If Disneyland is the Happiest Place on Earth, and Las Vegas is Disneyland for adults, then what do teenagers get? They get Six Flags Magic Mountain and it's massive collection of roller coasters. It really is a one dimensional park as every ride that's not a roller coaster looks like something that at any moment could pull into your town with a traveling carnival. Despite this one track plan, and a 2006 interview where their CEO declared that they have "too many roller coasters" (they had 16 then, they have 18 now), Magic Mountain has built my sons dream park and we've saved our last day in California for checking out this compilation of coasters.
We've ridden most of the roller coasters in Magic Mountain before, so our goal going in to today was to try out a couple of them that we hadn't managed to get to yet. We started out with Superman: Escape to Krypton. I rode this ride many years ago, but it closed in 2010 and was completely redone before relaunching earlier this year....and by completely redone I mean they turned the car around. The good news is that not being able to see where you are going actually makes the ride a whole lot more interesting, and the smoothness of the ride as it accelerates from 0 to 100 mph in under seven seconds is fantastic. The bad news is that the ride lasts all of about 30 seconds. It's a great ride for geting you out of the sun though, as the line queues through a replica of Superman's Fortress of Solitude. Once was enough for me, but my kids went back for a second round later in the day.
The other major ride for this year is Green Lantern:Final Flight. This is the ride that I've been waiting to get on as it just opened on June 30th. It's a really inovative concept, with eight riders per car, half on each side of the track where they sit back to back with each other. The sides spin indendently of each other based on the weight of the riders, which meant my side was facing down most of the time. The cars follow a zig-zag track on their way down as you do sommersaults and try to figure out which way is ground and which way is sky. It's a huge, creative, stunning to look at ride. It's also a little dull. The zig-zag track doesn't allow you to pick up any real speed and while the switchbacks give you some interesting looks as you go over the drops there's no real stomach turning moments. In fact the most interesting part of the ride for me was on the first switchback when the person sitting behind me, who obviously didn't speak one of the 36 languages that "Do not bring loose objects on the ride" was posted in, had his cell phone fall out of his pocket, whiz past my head, and plummet 107 ft straight down where it landed on a tin roof. He was not a happy camper, and proceeded to disprove my theory about his knowledge of the English language by repeating the phrase "#%@! my phone!" over and over again for the rest of the ride.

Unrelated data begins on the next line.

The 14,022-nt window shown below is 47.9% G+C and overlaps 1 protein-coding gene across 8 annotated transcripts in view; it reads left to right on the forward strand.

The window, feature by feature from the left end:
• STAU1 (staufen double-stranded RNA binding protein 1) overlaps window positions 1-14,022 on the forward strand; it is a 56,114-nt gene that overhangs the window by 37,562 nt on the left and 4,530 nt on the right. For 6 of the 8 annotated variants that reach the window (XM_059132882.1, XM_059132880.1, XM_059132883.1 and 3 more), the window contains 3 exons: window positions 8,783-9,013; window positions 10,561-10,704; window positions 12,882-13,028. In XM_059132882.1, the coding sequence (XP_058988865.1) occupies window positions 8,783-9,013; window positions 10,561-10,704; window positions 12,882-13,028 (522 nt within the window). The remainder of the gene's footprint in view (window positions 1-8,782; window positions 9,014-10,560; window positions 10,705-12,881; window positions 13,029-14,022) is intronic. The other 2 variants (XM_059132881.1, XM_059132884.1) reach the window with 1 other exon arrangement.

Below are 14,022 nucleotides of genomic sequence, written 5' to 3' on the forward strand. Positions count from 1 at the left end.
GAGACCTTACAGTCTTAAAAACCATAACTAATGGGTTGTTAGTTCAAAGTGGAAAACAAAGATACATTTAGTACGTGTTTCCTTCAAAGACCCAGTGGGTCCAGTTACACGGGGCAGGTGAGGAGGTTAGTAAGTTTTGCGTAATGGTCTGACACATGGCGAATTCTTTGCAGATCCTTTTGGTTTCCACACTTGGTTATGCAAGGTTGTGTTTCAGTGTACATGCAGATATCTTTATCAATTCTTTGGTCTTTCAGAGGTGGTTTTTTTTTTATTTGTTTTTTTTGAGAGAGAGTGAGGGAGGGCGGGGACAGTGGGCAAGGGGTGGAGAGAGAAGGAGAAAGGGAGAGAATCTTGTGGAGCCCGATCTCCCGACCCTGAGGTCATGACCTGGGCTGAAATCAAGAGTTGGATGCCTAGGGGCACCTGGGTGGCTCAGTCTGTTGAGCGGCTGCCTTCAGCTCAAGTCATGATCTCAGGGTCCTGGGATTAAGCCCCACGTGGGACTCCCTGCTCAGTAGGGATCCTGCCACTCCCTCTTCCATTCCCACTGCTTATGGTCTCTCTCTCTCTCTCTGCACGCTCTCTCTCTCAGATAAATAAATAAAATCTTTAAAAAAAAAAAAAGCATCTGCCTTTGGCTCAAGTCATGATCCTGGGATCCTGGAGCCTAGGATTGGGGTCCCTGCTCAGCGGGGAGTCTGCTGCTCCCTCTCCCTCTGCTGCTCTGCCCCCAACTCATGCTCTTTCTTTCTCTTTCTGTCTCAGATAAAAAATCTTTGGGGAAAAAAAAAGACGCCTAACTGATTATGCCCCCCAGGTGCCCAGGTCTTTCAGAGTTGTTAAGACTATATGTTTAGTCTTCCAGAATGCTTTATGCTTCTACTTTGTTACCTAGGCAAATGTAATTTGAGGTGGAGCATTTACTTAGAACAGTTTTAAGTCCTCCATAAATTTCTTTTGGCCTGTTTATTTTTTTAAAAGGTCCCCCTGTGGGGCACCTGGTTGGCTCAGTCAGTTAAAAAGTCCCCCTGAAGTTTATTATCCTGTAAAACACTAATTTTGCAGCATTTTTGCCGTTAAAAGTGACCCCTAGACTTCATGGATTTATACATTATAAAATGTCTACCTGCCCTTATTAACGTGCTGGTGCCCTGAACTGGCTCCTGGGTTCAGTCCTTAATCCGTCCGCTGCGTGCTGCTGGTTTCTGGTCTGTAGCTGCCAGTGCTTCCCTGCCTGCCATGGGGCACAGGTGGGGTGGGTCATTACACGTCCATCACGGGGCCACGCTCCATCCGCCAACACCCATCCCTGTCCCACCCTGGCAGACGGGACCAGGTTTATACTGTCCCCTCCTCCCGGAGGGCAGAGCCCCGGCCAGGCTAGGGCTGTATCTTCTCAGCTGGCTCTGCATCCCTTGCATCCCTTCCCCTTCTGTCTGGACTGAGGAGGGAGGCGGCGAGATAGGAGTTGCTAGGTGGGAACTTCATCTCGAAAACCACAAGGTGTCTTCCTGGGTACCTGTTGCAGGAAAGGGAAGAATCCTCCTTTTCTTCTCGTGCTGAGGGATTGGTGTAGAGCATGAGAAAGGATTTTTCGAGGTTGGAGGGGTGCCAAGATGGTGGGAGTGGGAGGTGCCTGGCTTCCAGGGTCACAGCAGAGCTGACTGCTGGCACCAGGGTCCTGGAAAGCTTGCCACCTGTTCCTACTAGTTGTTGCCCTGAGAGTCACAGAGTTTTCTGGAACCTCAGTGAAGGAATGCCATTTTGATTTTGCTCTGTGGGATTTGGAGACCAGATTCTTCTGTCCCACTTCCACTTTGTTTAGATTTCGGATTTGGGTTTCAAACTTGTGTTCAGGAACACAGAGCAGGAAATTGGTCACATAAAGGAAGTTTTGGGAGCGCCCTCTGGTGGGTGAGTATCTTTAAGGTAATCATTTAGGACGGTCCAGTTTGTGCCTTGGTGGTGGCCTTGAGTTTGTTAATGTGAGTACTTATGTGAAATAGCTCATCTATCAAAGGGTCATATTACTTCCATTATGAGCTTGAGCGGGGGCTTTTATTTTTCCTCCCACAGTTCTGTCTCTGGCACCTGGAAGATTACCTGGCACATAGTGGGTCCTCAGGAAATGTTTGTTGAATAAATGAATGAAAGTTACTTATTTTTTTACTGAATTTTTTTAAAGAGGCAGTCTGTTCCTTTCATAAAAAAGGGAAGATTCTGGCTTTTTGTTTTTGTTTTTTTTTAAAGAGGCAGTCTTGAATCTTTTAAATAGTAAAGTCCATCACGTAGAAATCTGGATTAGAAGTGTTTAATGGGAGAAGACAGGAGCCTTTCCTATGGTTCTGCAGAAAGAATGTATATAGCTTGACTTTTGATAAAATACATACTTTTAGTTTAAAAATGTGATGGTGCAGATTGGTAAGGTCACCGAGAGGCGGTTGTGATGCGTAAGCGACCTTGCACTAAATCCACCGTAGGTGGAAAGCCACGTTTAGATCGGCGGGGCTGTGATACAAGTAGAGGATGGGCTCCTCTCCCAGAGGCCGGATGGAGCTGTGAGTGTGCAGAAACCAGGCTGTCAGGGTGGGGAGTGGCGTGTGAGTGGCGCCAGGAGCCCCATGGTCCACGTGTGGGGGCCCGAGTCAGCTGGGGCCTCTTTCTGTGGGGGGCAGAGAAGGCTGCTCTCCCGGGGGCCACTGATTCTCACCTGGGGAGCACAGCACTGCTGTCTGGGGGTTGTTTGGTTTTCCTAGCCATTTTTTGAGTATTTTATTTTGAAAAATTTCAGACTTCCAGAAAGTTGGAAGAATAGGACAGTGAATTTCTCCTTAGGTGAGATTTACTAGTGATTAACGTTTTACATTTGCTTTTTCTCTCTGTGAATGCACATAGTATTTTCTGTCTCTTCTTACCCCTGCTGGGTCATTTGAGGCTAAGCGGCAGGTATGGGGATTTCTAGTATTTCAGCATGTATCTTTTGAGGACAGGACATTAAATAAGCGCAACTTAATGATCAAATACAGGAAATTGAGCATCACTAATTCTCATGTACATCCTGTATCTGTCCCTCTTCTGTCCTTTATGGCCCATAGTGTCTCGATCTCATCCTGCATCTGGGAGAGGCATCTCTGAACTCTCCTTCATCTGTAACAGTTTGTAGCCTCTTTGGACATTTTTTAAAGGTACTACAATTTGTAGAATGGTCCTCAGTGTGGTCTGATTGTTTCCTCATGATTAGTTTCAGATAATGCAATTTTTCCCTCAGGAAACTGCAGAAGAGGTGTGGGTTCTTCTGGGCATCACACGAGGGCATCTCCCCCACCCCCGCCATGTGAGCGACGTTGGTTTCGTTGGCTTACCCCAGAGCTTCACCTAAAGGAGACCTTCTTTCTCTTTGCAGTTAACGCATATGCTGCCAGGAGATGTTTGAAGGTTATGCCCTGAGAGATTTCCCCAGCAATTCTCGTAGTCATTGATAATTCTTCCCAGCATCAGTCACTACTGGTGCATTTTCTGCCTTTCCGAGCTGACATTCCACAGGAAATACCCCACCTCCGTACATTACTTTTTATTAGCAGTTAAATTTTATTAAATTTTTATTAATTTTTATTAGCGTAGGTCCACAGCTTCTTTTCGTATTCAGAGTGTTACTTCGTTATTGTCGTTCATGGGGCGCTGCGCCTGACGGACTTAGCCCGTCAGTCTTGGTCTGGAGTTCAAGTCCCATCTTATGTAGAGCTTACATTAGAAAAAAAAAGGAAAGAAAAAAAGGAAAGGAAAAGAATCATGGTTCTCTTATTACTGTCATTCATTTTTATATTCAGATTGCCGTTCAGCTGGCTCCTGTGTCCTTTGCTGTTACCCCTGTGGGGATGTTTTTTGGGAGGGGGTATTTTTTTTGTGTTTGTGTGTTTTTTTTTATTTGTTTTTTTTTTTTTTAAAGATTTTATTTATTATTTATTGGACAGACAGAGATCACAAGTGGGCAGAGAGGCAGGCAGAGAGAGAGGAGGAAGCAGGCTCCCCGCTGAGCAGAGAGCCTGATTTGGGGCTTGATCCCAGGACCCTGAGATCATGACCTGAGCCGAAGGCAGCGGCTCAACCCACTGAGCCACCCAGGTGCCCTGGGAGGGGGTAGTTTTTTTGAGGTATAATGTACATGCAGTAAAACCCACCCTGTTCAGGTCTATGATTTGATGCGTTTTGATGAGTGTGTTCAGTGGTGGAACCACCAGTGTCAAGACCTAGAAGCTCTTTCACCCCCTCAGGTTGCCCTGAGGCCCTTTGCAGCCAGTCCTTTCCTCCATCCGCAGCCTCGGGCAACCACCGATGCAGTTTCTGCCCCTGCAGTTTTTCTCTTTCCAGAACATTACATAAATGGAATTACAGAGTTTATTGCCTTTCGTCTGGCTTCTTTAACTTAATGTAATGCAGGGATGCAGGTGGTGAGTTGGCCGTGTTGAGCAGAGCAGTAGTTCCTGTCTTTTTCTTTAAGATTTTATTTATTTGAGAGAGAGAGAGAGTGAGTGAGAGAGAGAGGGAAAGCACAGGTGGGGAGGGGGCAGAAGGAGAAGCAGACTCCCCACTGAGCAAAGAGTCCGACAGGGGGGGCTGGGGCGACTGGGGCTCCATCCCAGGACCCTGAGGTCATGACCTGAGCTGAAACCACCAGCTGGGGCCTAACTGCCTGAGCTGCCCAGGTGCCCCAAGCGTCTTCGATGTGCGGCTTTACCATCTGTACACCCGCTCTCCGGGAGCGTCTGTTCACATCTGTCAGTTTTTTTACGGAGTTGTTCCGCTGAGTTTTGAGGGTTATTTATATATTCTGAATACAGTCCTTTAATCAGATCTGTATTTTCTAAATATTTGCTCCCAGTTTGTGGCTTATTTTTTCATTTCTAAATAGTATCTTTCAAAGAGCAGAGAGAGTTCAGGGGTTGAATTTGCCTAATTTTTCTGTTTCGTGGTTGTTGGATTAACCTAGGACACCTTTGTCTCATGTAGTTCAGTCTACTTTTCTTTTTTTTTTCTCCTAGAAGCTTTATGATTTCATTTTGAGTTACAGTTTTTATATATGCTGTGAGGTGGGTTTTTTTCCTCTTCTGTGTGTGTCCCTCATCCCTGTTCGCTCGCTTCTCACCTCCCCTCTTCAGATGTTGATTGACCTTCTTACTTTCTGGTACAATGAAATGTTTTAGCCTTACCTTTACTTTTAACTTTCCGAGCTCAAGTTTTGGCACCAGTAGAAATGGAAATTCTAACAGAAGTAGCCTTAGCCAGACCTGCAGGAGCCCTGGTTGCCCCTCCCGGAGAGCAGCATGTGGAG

Having ridden the two rides that I came to ride, I set the oldest two kids off on their own to go and ride a few more roller coasters while I joined my wife and youngest daughter for some food and shopping. We spent a couple of hours wandering around finding some of the more unique items in the gift shops and doing the mandatory penny squishers. My youngest really isn't all that in to the superhero theme that runs through Magic Mountain, but she recognizes the big ones. At one point she was counting up the superhero rides that we had been on this summer. There was Batman, Superman, The Amazing Spiderman, Green Lantern Man (?), and Dumbo (???). Despite knowing better, I queried the inclusion of Dumbo in the list, but I was assured that Dumbo must be a superhero because he can fly. Before I could pursue the matter, my older two children showed up, having managed to get on two more rides in the last hour and a half.
Magic Mountain has some fantastic rides, but if you're going to come in the middle of the summer you'd better be prepared to wait in line. Despite the fact that the park doesn't draw anywhere near the same attendance as Disneyland, the wait times for the best rides are way longer at Six Flags and can routinely reach north of two hours. The better rides like X2 or Tatsu are probably worth the wait, but I've spent 15 of the last 40 days in theme parks and I've ridden everything that I want to and plenty more. The only thing I'm willing to wait two hours for right now is my flight home tomorrow. Just point me to the queue.